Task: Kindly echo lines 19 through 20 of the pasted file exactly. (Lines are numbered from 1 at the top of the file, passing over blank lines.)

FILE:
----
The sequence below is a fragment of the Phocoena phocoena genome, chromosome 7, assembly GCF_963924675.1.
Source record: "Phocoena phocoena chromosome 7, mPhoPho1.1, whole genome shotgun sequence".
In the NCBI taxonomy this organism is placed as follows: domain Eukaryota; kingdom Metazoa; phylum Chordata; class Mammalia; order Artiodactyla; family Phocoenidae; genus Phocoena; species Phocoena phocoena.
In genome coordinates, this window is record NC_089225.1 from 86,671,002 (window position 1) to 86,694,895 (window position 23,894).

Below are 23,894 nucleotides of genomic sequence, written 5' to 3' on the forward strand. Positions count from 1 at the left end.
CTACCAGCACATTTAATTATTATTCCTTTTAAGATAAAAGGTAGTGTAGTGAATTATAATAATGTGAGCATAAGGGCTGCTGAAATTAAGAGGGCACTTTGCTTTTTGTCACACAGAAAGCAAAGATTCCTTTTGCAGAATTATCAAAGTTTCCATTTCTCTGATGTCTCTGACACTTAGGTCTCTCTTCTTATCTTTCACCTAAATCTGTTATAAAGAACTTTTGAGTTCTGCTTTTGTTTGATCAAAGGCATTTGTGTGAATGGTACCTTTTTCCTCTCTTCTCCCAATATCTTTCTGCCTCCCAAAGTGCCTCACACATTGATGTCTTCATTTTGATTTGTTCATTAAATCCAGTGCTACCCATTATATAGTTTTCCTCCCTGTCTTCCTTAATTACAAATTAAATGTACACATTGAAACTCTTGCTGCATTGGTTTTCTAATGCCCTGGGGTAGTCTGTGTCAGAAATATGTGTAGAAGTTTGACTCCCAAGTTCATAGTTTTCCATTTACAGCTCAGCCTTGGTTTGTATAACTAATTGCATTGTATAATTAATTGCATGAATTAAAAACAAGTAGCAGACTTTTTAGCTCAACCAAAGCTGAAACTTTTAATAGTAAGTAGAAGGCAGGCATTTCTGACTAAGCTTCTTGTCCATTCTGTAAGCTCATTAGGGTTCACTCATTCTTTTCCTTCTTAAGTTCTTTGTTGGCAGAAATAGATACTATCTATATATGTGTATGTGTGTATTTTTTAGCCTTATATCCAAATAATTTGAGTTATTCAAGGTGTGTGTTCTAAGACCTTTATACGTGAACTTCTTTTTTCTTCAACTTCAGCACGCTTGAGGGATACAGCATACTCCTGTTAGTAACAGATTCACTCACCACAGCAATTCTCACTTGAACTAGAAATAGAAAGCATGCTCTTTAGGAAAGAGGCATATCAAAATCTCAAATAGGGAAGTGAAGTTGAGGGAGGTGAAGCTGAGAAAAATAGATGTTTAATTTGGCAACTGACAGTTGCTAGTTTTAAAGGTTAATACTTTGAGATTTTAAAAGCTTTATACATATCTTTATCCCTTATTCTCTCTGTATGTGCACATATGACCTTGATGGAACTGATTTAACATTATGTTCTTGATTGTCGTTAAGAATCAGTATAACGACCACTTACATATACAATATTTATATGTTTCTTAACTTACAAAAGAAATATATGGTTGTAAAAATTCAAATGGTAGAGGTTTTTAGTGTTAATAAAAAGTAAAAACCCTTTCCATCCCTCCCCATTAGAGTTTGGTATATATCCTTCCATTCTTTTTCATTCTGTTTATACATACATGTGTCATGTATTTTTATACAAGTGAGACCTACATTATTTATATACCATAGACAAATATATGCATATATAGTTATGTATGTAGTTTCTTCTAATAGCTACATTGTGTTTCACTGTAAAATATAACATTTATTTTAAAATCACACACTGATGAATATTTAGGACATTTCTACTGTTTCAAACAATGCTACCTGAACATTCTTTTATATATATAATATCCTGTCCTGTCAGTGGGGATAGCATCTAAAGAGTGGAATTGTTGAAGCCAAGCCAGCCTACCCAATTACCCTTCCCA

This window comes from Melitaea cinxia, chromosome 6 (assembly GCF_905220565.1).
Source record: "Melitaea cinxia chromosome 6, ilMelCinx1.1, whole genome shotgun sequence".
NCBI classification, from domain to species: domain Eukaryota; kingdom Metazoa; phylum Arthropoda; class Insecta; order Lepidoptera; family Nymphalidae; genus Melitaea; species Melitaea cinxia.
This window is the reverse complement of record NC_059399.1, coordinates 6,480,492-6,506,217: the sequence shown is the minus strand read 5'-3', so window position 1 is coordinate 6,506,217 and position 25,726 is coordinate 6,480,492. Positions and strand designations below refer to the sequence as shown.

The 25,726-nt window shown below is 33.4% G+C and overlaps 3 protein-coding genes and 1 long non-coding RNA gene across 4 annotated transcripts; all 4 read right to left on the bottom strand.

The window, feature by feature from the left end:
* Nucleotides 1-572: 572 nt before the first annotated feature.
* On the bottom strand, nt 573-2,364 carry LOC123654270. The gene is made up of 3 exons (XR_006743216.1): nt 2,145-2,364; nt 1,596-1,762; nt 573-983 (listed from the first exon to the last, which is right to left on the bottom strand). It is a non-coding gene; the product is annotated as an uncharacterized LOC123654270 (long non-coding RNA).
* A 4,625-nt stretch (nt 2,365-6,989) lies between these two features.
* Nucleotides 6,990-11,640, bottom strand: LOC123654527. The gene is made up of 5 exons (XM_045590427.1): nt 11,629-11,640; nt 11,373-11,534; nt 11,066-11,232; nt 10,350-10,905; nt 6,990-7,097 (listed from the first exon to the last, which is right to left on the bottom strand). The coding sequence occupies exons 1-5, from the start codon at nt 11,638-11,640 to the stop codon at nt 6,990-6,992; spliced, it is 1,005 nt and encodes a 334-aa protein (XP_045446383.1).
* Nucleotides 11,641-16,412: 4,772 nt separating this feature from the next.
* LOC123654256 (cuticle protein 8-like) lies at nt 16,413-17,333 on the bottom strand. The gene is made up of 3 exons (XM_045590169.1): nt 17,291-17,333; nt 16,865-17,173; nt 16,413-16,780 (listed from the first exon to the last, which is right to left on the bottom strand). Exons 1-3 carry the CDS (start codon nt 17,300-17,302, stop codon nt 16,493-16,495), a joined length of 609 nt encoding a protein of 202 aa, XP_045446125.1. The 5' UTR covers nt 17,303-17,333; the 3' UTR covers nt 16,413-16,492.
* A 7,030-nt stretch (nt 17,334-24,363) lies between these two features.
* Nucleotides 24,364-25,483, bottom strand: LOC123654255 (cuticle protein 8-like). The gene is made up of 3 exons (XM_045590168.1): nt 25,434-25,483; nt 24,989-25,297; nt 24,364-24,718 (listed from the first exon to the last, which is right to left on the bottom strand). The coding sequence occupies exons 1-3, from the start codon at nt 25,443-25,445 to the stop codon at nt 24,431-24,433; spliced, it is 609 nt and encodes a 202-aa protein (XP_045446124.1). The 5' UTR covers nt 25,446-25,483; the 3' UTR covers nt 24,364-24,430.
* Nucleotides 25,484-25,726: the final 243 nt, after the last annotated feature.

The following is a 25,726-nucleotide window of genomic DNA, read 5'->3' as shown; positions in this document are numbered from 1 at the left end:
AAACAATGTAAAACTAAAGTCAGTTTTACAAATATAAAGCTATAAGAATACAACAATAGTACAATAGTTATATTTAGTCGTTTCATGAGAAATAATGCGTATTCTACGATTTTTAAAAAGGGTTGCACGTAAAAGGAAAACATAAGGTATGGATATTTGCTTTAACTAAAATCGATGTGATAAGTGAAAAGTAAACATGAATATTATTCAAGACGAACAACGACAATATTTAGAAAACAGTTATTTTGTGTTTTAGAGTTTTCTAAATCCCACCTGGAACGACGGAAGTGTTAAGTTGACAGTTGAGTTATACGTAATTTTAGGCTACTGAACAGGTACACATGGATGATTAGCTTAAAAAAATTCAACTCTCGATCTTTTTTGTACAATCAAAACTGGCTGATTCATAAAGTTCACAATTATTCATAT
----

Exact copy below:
* A 7,030-nt stretch (nt 17,334-24,363) lies between these two features.
* Nucleotides 24,364-25,483, bottom strand: LOC123654255 (cuticle protein 8-like). The gene is made up of 3 exons (XM_045590168.1): nt 25,434-25,483; nt 24,989-25,297; nt 24,364-24,718 (listed from the first exon to the last, which is right to left on the bottom strand). The coding sequence occupies exons 1-3, from the start codon at nt 25,443-25,445 to the stop codon at nt 24,431-24,433; spliced, it is 609 nt and encodes a 202-aa protein (XP_045446124.1). The 5' UTR covers nt 25,446-25,483; the 3' UTR covers nt 24,364-24,430.